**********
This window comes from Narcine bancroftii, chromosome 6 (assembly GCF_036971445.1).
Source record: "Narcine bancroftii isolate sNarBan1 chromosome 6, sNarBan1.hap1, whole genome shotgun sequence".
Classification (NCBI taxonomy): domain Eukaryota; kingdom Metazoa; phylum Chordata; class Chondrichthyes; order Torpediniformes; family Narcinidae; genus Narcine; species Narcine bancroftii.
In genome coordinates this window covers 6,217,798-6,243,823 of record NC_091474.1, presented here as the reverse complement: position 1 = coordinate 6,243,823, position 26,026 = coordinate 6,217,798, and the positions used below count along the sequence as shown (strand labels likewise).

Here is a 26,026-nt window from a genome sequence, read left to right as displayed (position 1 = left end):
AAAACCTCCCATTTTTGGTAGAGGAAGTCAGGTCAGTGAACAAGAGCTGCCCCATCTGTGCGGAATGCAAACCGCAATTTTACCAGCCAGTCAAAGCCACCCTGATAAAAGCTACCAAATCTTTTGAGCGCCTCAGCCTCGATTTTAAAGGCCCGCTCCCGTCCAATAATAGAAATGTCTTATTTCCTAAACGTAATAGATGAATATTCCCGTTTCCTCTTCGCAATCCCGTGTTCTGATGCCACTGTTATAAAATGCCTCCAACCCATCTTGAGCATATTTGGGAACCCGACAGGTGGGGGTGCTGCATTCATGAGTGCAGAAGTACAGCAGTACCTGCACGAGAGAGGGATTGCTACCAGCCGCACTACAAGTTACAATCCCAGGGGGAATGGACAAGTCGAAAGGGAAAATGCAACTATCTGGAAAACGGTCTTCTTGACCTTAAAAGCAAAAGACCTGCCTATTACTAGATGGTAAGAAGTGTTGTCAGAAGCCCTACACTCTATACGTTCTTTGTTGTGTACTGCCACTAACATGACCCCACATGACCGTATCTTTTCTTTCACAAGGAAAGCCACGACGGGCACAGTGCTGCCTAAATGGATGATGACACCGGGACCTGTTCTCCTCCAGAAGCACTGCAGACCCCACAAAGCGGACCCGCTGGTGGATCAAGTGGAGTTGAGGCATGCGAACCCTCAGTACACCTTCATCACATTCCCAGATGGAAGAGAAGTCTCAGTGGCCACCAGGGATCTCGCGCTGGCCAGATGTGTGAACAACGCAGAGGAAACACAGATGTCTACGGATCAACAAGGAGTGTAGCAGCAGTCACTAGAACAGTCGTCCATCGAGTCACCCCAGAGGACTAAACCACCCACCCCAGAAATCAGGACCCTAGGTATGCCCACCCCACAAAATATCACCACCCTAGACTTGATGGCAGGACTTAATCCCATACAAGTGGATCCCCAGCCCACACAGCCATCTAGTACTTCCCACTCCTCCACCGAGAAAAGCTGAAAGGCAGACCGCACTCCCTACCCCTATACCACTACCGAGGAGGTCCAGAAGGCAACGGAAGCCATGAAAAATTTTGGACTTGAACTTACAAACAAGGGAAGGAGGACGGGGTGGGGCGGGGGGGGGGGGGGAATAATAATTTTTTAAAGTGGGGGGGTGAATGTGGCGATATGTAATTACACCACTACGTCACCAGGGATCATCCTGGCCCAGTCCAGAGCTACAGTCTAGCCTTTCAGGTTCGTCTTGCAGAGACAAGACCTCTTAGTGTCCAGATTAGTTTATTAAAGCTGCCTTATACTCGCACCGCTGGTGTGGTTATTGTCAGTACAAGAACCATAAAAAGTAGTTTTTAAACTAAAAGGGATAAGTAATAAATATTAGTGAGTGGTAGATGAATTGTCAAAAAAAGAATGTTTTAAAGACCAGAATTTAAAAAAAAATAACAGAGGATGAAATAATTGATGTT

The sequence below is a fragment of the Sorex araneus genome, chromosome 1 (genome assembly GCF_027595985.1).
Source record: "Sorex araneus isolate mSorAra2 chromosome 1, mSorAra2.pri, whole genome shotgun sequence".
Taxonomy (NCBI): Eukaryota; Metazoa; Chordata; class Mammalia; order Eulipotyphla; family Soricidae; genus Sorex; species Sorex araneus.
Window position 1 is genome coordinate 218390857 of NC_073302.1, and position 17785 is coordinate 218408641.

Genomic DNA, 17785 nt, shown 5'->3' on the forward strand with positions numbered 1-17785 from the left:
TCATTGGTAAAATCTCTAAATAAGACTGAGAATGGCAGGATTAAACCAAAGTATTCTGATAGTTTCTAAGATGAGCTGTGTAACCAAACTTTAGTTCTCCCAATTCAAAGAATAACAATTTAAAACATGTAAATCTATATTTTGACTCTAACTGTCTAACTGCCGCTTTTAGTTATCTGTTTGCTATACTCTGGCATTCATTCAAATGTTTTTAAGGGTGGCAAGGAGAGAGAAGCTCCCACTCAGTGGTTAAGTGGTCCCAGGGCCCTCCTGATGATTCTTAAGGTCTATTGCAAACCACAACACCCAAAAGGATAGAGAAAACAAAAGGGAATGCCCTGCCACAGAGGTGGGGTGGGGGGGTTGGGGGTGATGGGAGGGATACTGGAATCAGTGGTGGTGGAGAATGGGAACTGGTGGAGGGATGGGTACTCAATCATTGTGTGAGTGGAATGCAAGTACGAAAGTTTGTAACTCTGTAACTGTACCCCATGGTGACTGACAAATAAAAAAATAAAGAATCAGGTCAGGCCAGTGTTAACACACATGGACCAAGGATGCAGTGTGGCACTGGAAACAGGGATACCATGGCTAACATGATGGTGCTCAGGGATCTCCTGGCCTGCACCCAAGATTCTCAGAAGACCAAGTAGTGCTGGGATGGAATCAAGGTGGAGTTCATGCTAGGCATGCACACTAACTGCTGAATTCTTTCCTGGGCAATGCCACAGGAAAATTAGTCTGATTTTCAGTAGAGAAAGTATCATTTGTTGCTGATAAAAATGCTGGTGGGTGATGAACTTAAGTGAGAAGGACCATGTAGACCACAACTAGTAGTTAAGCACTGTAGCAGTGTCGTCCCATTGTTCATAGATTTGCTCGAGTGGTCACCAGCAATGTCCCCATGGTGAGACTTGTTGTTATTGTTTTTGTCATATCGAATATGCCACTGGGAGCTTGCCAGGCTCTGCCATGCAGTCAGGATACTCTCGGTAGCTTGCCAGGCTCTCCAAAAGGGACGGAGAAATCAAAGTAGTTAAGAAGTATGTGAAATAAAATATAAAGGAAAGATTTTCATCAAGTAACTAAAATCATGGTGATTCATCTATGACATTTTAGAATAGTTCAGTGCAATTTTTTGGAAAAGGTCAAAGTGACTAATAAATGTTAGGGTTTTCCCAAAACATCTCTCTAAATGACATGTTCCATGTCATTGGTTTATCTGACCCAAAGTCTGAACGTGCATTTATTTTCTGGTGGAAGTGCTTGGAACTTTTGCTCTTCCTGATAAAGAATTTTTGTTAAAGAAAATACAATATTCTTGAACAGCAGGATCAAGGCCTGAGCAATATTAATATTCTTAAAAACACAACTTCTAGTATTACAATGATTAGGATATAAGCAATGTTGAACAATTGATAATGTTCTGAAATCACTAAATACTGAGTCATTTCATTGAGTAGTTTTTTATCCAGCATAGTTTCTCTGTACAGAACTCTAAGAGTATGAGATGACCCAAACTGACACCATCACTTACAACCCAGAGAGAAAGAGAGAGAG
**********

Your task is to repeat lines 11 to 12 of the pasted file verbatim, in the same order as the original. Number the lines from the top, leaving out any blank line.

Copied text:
Genomic DNA, 17785 nt, shown 5'->3' on the forward strand with positions numbered 1-17785 from the left:
TCATTGGTAAAATCTCTAAATAAGACTGAGAATGGCAGGATTAAACCAAAGTATTCTGATAGTTTCTAAGATGAGCTGTGTAACCAAACTTTAGTTCTCCCAATTCAAAGAATAACAATTTAAAACATGTAAATCTATATTTTGACTCTAACTGTCTAACTGCCGCTTTTAGTTATCTGTTTGCTATACTCTGGCATTCATTCAAATGTTTTTAAGGGTGGCAAGGAGAGAGAAGCTCCCACTCAGTGGTTAAGTGGTCCCAGGGCCCTCCTGATGATTCTTAAGGTCTATTGCAAACCACAACACCCAAAAGGATAGAGAAAACAAAAGGGAATGCCCTGCCACAGAGGTGGGGTGGGGGGGTTGGGGGTGATGGGAGGGATACTGGAATCAGTGGTGGTGGAGAATGGGAACTGGTGGAGGGATGGGTACTCAATCATTGTGTGAGTGGAATGCAAGTACGAAAGTTTGTAACTCTGTAACTGTACCCCATGGTGACTGACAAATAAAAAAATAAAGAATCAGGTCAGGCCAGTGTTAACACACATGGACCAAGGATGCAGTGTGGCACTGGAAACAGGGATACCATGGCTAACATGATGGTGCTCAGGGATCTCCTGGCCTGCACCCAAGATTCTCAGAAGACCAAGTAGTGCTGGGATGGAATCAAGGTGGAGTTCATGCTAGGCATGCACACTAACTGCTGAATTCTTTCCTGGGCAATGCCACAGGAAAATTAGTCTGATTTTCAGTAGAGAAAGTATCATTTGTTGCTGATAAAAATGCTGGTGGGTGATGAACTTAAGTGAGAAGGACCATGTAGACCACAACTAGTAGTTAAGCACTGTAGCAGTGTCGTCCCATTGTTCATAGATTTGCTCGAGTGGTCACCAGCAATGTCCCCATGGTGAGACTTGTTGTTATTGTTTTTGTCATATCGAATATGCCACTGGGAGCTTGCCAGGCTCTGCCATGCAGTCAGGATACTCTCGGTAGCTTGCCAGGCTCTCCAAAAGGGACGGAGAAATCAAAGTAGTTAAGAAGTATGTGAAATAAAATATAAAGGAAAGATTTTCATCAAGTAACTAAAATCATGGTGATTCATCTATGACATTTTAGAATAGTTCAGTGCAATTTTTTGGAAAAGGTCAAAGTGACTAATAAATGTTAGGGTTTTCCCAAAACATCTCTCTAAATGACATGTTCCATGTCATTGGTTTATCTGACCCAAAGTCTGAACGTGCATTTATTTTCTGGTGGAAGTGCTTGGAACTTTTGCTCTTCCTGATAAAGAATTTTTGTTAAAGAAAATACAATATTCTTGAACAGCAGGATCAAGGCCTGAGCAATATTAATATTCTTAAAAACACAACTTCTAGTATTACAATGATTAGGATATAAGCAATGTTGAACAATTGATAATGTTCTGAAATCACTAAATACTGAGTCATTTCATTGAGTAGTTTTTTATCCAGCATAGTTTCTCTGTACAGAACTCTAAGAGTATGAGATGACCCAAACTGACACCATCACTTACAACCCAGAGAGAAAGAGAGAGAG